SCMP Monday, June 26, 2000
Day of protest sweeps SAR
Home owners, students, professionals and mainlanders seeking right of abode all took to the streets yesterday in a day of protests at government policies.
Government officials put on a brave face, saying the protests were signs of a healthy and transparent society, but critics said social sectors were increasingly fragmented and the situation was made worse by various radical reform policies.
More than 1,000 doctors staged the biggest protest of its kind in a decade - against a revamp of the medical profession's grading structure which they said would waste resources and undermine morale and the quality of service provided to patients.
The group staged an hour-long silent protest at the headquarters of the Hospital Authority in Argyle Street, Kowloon City.
Hours earlier, about 1,300 frontline welfare workers marched from Wan Chai to government headquarters in Central to protest at the new lump-sum financing system for non-governmental organisations.
At about the same time, 300 residents marched along Nathan Road in Yau Ma Tei against the soon-to-be-established Urban Renewal Authority, saying its land resumption power would be too great and its compensation unfair.
And in an unprecedented move, the Liberal Party led more than 2,000 people in Central to highlight negative equity suffered by flat owners and businesses.
In the fifth protest, about 1,200 people, including many mainlanders, demonstrated over the right-of-abode issue, criticising the SAR Government for seeking the mainland's reinterpretation of the Basic Law a year ago. A hardcore group of 60 student and mainland protesters were staying overnight outside the Court of Final Appeal before holding a candlelight vigil in Chater Garden, Central, tonight.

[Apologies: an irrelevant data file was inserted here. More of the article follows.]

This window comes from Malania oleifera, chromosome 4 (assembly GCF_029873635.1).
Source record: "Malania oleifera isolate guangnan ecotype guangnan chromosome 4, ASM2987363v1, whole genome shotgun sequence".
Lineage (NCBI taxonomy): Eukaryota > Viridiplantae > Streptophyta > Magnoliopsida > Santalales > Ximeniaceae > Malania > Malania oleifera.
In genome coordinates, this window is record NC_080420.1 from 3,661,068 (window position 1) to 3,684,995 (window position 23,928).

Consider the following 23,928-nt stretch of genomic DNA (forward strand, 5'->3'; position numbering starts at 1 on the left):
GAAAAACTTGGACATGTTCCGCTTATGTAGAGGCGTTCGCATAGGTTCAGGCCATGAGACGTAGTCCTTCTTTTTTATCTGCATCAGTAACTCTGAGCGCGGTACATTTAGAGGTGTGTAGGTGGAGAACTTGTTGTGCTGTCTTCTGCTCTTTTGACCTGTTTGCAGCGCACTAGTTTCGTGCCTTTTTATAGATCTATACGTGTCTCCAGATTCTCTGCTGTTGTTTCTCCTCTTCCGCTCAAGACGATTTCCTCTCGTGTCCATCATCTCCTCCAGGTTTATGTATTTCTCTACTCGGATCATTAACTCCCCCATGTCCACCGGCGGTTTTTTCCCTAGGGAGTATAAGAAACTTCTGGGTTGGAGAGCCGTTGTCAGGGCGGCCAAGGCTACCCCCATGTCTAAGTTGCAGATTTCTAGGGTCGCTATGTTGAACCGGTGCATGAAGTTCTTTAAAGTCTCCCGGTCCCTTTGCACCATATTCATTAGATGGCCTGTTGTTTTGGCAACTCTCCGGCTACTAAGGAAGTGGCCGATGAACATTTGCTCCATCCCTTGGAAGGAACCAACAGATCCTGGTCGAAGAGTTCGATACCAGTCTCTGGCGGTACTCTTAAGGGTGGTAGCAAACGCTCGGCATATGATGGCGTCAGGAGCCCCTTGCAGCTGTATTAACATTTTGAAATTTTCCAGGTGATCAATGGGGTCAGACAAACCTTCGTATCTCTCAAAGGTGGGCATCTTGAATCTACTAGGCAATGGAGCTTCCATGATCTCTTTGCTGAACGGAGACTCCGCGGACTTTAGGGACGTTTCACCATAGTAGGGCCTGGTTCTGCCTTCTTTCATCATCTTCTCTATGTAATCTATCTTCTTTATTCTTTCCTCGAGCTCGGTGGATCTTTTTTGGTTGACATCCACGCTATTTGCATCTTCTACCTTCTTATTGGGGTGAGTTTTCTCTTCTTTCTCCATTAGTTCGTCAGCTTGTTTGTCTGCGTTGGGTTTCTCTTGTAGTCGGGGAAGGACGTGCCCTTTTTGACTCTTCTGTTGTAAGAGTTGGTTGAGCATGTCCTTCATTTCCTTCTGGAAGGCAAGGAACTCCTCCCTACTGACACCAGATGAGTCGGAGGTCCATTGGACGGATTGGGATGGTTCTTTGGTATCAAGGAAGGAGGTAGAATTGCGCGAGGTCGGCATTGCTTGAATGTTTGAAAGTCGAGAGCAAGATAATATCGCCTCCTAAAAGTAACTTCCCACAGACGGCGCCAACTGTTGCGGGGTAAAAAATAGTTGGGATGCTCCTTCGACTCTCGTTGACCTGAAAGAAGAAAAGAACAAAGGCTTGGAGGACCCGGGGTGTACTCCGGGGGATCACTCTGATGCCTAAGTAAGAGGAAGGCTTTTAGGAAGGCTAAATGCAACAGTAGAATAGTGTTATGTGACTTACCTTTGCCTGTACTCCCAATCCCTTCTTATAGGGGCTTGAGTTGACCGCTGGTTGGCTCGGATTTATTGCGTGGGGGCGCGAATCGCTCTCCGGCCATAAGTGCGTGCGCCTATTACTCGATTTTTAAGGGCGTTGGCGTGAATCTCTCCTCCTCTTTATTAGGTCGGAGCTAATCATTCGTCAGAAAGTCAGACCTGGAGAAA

Information Co-ordinator Stephen Lam Sui-lung said Hong Kong was a pluralistic society and people were free to express their opinions. He disagreed that the Government was being too radical in pushing several reforms in a short period of time. But he sidestepped questions on whether the Government would defer the medical reform.
"All reforms are urgently needed," he said. "Certain areas need to be further studied and our colleagues at the Health and Welfare Bureau are looking at them."
The Liberal Party's vice-chairwoman, Selina Chow Liang Shuk-yee, who led the march in protest at the effects of the property slump, said the protests were giving people the chance to express their grievances.
City University political science professor Joseph Cheng Yu-shek said even the middle class was being affected by government reforms. "The reforms are just too quick and too much for the general public to swallow and embrace over a short period of time," he said. "Moreover, some of the officials responsible for the reforms do not understand the problems and issues."
He advised the Government to establish priorities in its reform programmes and in future ensure more members of the public were appointed to advisory bodies to restore dwindling public trust.
The Public Doctors' Association said the new two-tier system would further strain manpower shortages in hospitals and mislead the public into blaming frontline staff in the event of blunders. Salaries for new recruits will be cut to create more posts for specialists and juniors.
"We hope to express our discontent in a rational and calm way," said association president Dr Lai Wing-yiu. Under the reforms launched this month, the current three grades of doctors will be cut to consultants and residents, who will have to be supervised in most medical tasks.
Commenting on the welfare reforms, Deputy Secretary for Health and Welfare Robin Gill yesterday denied non-governmental organisations would receive less funding. He said more than 60 per cent of staff would benefit immediately because they were currently below the mid-point salary benchmark.
The new system calculates funding by reference to the mid-point salary of all staff rather than the actual salaries paid.
Chinese University sociology professor and political commentator Lau Siu-kai said there was growing political discontent on top of economic and social ills. "A lot of people are not satisfied with the Government's ability to rule."